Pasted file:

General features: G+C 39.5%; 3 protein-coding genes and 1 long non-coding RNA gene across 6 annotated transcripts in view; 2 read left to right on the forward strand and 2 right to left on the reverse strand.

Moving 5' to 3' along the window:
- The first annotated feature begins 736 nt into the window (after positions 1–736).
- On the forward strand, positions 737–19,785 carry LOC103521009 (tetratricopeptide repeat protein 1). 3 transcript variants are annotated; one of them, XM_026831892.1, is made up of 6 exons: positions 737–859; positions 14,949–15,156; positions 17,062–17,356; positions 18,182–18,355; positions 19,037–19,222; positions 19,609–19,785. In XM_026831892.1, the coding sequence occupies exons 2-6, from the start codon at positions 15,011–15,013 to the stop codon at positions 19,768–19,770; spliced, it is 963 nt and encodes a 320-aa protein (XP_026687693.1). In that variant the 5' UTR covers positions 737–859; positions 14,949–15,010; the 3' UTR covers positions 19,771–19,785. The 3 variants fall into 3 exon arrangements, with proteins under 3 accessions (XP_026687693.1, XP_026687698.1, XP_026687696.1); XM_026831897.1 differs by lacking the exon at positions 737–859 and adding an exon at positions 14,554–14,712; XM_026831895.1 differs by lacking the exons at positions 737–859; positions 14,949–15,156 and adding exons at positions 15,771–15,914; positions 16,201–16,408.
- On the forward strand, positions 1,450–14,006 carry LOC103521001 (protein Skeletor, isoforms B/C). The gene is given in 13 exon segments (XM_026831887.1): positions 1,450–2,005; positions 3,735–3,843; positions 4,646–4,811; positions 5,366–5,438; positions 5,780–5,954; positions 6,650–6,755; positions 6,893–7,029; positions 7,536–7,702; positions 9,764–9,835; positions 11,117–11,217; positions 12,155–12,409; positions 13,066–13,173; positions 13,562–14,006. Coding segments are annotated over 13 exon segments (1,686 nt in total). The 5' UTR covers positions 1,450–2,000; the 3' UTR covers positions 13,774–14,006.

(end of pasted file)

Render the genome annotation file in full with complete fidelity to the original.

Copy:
General features: G+C 39.5%; 3 protein-coding genes and 1 long non-coding RNA gene across 6 annotated transcripts in view; 2 read left to right on the forward strand and 2 right to left on the reverse strand.

Moving 5' to 3' along the window:
- The first annotated feature begins 736 nt into the window (after positions 1–736).
- On the forward strand, positions 737–19,785 carry LOC103521009 (tetratricopeptide repeat protein 1). 3 transcript variants are annotated; one of them, XM_026831892.1, is made up of 6 exons: positions 737–859; positions 14,949–15,156; positions 17,062–17,356; positions 18,182–18,355; positions 19,037–19,222; positions 19,609–19,785. In XM_026831892.1, the coding sequence occupies exons 2-6, from the start codon at positions 15,011–15,013 to the stop codon at positions 19,768–19,770; spliced, it is 963 nt and encodes a 320-aa protein (XP_026687693.1). In that variant the 5' UTR covers positions 737–859; positions 14,949–15,010; the 3' UTR covers positions 19,771–19,785. The 3 variants fall into 3 exon arrangements, with proteins under 3 accessions (XP_026687693.1, XP_026687698.1, XP_026687696.1); XM_026831897.1 differs by lacking the exon at positions 737–859 and adding an exon at positions 14,554–14,712; XM_026831895.1 differs by lacking the exons at positions 737–859; positions 14,949–15,156 and adding exons at positions 15,771–15,914; positions 16,201–16,408.
- On the forward strand, positions 1,450–14,006 carry LOC103521001 (protein Skeletor, isoforms B/C). The gene is given in 13 exon segments (XM_026831887.1): positions 1,450–2,005; positions 3,735–3,843; positions 4,646–4,811; positions 5,366–5,438; positions 5,780–5,954; positions 6,650–6,755; positions 6,893–7,029; positions 7,536–7,702; positions 9,764–9,835; positions 11,117–11,217; positions 12,155–12,409; positions 13,066–13,173; positions 13,562–14,006. Coding segments are annotated over 13 exon segments (1,686 nt in total). The 5' UTR covers positions 1,450–2,000; the 3' UTR covers positions 13,774–14,006.